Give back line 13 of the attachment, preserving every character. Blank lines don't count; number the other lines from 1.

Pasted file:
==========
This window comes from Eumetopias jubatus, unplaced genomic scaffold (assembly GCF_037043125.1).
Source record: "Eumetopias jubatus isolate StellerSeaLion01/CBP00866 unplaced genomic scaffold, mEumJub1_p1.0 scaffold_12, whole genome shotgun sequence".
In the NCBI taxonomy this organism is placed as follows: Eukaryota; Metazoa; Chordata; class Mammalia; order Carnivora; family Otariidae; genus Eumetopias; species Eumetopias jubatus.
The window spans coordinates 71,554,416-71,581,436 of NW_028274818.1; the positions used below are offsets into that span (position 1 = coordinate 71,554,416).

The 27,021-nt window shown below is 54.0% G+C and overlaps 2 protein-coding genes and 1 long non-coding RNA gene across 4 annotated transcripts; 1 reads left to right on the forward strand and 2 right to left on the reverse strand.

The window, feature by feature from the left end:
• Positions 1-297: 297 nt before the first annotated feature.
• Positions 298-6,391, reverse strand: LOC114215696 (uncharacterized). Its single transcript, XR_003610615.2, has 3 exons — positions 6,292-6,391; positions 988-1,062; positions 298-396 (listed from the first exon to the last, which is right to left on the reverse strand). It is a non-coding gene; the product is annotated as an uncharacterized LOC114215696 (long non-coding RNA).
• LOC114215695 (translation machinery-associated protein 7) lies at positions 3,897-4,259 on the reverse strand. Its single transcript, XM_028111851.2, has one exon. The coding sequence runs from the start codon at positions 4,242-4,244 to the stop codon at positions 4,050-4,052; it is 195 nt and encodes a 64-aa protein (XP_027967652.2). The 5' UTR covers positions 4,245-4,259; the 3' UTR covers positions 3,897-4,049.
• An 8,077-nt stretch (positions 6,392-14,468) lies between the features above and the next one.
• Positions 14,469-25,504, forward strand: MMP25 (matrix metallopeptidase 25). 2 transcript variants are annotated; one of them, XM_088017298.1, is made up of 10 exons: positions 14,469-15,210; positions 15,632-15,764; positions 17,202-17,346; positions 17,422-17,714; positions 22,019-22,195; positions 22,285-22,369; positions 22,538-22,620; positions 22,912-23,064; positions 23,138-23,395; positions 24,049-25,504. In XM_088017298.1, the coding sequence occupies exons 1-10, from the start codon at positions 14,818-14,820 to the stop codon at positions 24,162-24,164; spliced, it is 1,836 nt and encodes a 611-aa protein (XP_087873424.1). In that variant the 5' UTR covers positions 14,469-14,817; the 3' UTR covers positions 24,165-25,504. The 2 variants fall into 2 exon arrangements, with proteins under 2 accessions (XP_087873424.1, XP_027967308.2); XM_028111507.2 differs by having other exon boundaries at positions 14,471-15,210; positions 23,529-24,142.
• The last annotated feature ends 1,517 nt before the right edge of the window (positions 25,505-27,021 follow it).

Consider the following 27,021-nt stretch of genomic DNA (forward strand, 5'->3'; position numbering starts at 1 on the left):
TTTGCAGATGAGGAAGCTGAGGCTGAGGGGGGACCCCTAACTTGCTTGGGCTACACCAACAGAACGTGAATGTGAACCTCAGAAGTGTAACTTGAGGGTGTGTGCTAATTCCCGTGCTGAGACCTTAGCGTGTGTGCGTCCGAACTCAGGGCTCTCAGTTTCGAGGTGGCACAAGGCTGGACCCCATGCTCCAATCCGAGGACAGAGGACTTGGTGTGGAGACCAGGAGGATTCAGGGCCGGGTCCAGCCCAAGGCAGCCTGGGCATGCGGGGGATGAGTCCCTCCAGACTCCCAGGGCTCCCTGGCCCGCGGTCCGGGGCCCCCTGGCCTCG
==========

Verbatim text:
Consider the following 27,021-nt stretch of genomic DNA (forward strand, 5'->3'; position numbering starts at 1 on the left):